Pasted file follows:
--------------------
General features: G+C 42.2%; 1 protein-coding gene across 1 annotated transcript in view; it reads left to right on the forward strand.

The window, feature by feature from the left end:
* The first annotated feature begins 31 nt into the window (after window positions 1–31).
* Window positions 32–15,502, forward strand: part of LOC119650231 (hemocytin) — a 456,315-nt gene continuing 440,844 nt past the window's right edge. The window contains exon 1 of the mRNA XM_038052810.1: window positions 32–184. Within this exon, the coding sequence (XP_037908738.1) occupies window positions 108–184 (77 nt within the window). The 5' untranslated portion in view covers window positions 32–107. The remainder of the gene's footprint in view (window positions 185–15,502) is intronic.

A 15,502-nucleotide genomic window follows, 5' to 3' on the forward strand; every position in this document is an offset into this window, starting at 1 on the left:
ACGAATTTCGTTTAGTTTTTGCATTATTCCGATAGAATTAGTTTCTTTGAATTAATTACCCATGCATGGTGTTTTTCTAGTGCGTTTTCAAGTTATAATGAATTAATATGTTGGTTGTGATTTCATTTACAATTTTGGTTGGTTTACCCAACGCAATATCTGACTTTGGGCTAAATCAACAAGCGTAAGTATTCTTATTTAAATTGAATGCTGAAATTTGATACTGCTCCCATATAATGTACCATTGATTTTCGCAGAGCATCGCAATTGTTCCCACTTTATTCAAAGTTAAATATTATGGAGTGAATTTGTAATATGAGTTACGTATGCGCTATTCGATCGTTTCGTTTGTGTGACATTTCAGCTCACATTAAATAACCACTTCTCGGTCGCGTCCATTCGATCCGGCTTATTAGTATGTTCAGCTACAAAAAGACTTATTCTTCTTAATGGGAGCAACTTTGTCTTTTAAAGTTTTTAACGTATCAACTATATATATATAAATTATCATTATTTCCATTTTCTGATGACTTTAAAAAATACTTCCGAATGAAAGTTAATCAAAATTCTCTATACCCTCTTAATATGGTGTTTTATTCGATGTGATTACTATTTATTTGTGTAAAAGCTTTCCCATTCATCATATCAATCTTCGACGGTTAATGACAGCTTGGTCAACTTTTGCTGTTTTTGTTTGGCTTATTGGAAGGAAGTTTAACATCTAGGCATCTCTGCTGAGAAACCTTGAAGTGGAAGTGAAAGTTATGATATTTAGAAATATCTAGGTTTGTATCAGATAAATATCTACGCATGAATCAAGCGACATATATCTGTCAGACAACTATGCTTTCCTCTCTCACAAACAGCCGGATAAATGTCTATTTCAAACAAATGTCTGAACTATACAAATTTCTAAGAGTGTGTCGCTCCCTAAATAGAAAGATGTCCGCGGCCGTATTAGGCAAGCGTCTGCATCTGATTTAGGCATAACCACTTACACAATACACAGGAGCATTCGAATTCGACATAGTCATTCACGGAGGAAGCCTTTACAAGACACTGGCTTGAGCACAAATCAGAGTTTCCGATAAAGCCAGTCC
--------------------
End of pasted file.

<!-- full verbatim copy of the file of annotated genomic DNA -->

General features: G+C 42.2%; 1 protein-coding gene across 1 annotated transcript in view; it reads left to right on the forward strand.

The window, feature by feature from the left end:
* The first annotated feature begins 31 nt into the window (after window positions 1–31).
* Window positions 32–15,502, forward strand: part of LOC119650231 (hemocytin) — a 456,315-nt gene continuing 440,844 nt past the window's right edge. The window contains exon 1 of the mRNA XM_038052810.1: window positions 32–184. Within this exon, the coding sequence (XP_037908738.1) occupies window positions 108–184 (77 nt within the window). The 5' untranslated portion in view covers window positions 32–107. The remainder of the gene's footprint in view (window positions 185–15,502) is intronic.

A 15,502-nucleotide genomic window follows, 5' to 3' on the forward strand; every position in this document is an offset into this window, starting at 1 on the left:
ACGAATTTCGTTTAGTTTTTGCATTATTCCGATAGAATTAGTTTCTTTGAATTAATTACCCATGCATGGTGTTTTTCTAGTGCGTTTTCAAGTTATAATGAATTAATATGTTGGTTGTGATTTCATTTACAATTTTGGTTGGTTTACCCAACGCAATATCTGACTTTGGGCTAAATCAACAAGCGTAAGTATTCTTATTTAAATTGAATGCTGAAATTTGATACTGCTCCCATATAATGTACCATTGATTTTCGCAGAGCATCGCAATTGTTCCCACTTTATTCAAAGTTAAATATTATGGAGTGAATTTGTAATATGAGTTACGTATGCGCTATTCGATCGTTTCGTTTGTGTGACATTTCAGCTCACATTAAATAACCACTTCTCGGTCGCGTCCATTCGATCCGGCTTATTAGTATGTTCAGCTACAAAAAGACTTATTCTTCTTAATGGGAGCAACTTTGTCTTTTAAAGTTTTTAACGTATCAACTATATATATATAAATTATCATTATTTCCATTTTCTGATGACTTTAAAAAATACTTCCGAATGAAAGTTAATCAAAATTCTCTATACCCTCTTAATATGGTGTTTTATTCGATGTGATTACTATTTATTTGTGTAAAAGCTTTCCCATTCATCATATCAATCTTCGACGGTTAATGACAGCTTGGTCAACTTTTGCTGTTTTTGTTTGGCTTATTGGAAGGAAGTTTAACATCTAGGCATCTCTGCTGAGAAACCTTGAAGTGGAAGTGAAAGTTATGATATTTAGAAATATCTAGGTTTGTATCAGATAAATATCTACGCATGAATCAAGCGACATATATCTGTCAGACAACTATGCTTTCCTCTCTCACAAACAGCCGGATAAATGTCTATTTCAAACAAATGTCTGAACTATACAAATTTCTAAGAGTGTGTCGCTCCCTAAATAGAAAGATGTCCGCGGCCGTATTAGGCAAGCGTCTGCATCTGATTTAGGCATAACCACTTACACAATACACAGGAGCATTCGAATTCGACATAGTCATTCACGGAGGAAGCCTTTACAAGACACTGGCTTGAGCACAAATCAGAGTTTCCGATAAAGCCAGTCC